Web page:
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The Facts on the Met Market Move

The Metropolitan Market atop Queen Anne has closed after 50 years. Terry Halverson, whose company, Fresh Markets Northwest, owned the business, started his career here, at the age of 14 (it's said), bagging groceries. Before long, he bought the place, then known as Queen Anne Thriftway, from its owner, Dick Rhodes, and eventually acquired several other neighborhood groceries around town: Admiral, Proctor, and others, ending up with six stores. In 2004 he turned the Admiral Thriftway into the flagship of the newly named Metropolitan Market mini-chain. After competitor Larry's Markets imploded, Halverson bought the Larry's on Lower Queen Anne and completely transformed it.

The half-block site on Queen Anne Avenue is being redeveloped for residential use and there isn't enough room, Halverson says, for a traditional supermarket. The nearby Safeway is on a full block, and has what Met Market lacks: room for 60-foot semis to back into the loading dock without using side streets. The current building, under 20,000 feet, is barely big enough to qualify as a modern supermarket at any rate, but without easy deliveries and (easy parking for customers) it's a non-starter. The developer, Joe Geivett of Emerald Bay Equity, has developed several other properties nearby, but can't make the numbers work for Metropolitan.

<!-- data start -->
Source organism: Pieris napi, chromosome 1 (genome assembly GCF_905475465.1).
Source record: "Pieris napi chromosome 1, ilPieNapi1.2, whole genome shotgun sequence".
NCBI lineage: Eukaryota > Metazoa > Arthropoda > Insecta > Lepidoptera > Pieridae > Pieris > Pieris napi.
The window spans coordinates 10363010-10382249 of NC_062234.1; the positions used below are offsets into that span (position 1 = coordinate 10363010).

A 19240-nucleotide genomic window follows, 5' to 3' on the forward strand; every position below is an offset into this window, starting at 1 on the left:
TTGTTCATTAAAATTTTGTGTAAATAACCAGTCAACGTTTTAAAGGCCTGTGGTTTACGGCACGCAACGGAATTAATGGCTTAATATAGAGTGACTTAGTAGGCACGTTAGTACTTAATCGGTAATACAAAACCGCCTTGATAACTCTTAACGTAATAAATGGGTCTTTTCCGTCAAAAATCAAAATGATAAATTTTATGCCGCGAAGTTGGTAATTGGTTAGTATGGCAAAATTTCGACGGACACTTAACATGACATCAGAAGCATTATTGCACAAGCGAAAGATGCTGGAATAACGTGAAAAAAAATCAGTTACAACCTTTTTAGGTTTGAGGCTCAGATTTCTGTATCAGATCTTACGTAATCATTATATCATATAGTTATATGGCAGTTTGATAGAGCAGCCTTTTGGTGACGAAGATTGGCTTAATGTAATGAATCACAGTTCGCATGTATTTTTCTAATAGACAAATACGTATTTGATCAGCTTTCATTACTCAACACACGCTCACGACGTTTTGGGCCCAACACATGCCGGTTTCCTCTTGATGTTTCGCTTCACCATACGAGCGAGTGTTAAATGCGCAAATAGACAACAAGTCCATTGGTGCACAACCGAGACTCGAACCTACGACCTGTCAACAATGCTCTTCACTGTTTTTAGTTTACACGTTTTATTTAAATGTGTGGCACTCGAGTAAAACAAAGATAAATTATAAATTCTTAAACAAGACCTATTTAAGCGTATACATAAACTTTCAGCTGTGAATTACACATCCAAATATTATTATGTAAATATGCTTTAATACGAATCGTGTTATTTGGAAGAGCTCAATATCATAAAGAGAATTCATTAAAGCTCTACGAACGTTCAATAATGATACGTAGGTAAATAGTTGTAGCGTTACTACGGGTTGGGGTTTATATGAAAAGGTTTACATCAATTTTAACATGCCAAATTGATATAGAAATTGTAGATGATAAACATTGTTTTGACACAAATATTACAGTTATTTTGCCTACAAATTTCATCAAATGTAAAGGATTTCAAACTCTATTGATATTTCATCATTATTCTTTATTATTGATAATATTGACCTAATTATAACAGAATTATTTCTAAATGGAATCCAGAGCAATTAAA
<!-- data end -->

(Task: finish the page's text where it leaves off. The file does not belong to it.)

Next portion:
Instead, Halvorsen has made another move, buying the Thriftway in Magnolia, three miles away, from its longtime owners Jim and Lynne Penhollow. Met Market will remodel and modernize the Magnolia Thriftway, on 34th West at Thurman, starting in September.

What could go into the space on Queen Anne? Funny you should mention it; there's a well-established specialty grocer just two blocks away, in a cramped and crowded building, who would move in a heartbeat: Trader Joe's.

-Ronald Holden